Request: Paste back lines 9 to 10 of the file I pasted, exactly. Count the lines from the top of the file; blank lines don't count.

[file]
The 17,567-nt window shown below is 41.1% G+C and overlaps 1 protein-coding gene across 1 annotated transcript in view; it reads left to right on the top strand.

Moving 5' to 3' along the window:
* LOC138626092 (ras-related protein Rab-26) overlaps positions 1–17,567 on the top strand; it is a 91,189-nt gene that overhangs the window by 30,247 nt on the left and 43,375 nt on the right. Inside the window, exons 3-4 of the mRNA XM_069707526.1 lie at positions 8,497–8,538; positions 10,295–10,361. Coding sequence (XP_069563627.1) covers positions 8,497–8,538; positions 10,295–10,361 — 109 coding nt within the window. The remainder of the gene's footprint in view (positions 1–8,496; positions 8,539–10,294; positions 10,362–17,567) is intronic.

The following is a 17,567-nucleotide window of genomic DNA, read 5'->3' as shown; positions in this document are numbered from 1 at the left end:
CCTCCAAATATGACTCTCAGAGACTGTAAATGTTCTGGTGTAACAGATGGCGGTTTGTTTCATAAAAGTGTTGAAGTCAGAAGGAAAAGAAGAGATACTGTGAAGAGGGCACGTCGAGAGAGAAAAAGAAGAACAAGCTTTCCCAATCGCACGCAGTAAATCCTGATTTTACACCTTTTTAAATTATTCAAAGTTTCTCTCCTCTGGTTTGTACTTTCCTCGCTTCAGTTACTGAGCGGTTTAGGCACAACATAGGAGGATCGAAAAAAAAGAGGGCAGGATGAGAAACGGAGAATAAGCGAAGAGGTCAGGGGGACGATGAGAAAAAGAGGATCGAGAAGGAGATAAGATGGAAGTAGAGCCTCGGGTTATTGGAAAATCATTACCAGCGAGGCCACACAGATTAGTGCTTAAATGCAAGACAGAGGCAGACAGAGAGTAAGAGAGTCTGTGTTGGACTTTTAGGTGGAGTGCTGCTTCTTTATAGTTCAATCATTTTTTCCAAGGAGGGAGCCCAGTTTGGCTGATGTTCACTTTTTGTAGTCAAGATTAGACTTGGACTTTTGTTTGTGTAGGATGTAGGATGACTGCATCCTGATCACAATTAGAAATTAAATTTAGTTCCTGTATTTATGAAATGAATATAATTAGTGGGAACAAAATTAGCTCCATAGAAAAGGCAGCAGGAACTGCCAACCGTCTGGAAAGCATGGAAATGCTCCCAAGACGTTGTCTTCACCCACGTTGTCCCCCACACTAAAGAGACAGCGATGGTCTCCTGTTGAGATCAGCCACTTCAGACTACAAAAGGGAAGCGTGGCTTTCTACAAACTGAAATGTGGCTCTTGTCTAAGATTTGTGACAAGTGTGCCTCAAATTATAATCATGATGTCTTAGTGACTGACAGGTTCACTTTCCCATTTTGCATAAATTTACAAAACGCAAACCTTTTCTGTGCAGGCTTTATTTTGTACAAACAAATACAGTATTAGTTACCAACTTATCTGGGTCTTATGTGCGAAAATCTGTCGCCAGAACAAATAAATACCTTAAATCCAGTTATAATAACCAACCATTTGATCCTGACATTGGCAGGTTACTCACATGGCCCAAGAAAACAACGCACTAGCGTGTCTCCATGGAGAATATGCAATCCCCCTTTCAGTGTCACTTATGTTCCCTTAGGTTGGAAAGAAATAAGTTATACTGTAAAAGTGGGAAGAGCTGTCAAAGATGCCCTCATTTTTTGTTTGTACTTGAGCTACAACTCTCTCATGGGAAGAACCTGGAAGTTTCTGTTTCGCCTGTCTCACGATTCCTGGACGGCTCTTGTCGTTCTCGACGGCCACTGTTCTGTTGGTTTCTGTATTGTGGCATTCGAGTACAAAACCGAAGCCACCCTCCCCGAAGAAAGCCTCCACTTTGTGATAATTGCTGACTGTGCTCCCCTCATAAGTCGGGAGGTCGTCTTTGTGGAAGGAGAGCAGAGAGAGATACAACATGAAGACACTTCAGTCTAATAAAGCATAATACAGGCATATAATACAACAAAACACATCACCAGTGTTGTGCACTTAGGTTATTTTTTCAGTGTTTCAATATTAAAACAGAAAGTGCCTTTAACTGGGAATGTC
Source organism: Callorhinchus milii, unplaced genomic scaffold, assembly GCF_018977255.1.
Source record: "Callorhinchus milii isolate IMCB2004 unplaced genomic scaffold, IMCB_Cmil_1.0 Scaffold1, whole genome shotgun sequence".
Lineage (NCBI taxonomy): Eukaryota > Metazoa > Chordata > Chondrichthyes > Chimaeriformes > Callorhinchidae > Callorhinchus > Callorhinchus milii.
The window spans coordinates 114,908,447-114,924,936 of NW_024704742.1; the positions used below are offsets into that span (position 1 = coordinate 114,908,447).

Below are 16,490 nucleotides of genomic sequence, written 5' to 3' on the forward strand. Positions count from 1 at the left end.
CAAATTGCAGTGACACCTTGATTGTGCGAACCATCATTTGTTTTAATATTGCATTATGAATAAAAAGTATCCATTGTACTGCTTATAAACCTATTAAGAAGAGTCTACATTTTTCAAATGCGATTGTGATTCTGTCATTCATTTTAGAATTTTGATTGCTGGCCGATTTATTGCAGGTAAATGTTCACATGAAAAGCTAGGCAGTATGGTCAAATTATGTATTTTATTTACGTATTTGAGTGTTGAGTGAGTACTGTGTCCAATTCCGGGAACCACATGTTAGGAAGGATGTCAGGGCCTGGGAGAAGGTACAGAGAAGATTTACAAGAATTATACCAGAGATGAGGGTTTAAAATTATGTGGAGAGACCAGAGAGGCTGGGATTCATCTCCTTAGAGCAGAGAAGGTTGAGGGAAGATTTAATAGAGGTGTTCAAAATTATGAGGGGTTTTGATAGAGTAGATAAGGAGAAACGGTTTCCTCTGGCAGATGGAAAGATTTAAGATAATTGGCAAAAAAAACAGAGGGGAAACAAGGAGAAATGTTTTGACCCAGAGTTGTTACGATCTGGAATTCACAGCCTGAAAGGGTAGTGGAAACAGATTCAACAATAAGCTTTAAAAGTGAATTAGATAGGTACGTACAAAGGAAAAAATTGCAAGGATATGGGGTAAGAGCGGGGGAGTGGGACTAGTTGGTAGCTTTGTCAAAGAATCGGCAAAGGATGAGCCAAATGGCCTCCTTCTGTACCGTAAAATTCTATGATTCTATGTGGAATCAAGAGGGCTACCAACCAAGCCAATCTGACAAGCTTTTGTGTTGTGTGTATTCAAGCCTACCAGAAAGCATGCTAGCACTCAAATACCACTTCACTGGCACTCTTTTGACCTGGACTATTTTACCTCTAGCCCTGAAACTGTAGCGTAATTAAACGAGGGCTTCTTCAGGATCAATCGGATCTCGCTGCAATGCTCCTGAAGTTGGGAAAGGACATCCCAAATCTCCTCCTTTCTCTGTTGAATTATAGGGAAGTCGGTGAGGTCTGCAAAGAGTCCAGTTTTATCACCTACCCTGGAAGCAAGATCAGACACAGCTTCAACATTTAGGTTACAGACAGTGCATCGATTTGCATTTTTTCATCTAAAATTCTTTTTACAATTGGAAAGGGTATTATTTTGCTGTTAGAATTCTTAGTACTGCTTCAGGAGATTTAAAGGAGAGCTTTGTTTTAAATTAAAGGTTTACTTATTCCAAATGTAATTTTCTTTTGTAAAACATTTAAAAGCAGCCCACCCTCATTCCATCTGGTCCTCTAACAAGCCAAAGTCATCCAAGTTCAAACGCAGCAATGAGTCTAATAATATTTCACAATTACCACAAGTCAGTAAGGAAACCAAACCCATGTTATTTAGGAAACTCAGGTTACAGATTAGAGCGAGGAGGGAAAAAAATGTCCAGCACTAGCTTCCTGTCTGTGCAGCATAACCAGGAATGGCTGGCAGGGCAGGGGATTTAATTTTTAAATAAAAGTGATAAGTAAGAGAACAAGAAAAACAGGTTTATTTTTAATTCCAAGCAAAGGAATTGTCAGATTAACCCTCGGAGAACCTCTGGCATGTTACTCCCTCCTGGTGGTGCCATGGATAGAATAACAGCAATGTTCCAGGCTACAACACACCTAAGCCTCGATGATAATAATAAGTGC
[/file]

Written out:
The window spans coordinates 114,908,447-114,924,936 of NW_024704742.1; the positions used below are offsets into that span (position 1 = coordinate 114,908,447).

Below are 16,490 nucleotides of genomic sequence, written 5' to 3' on the forward strand. Positions count from 1 at the left end.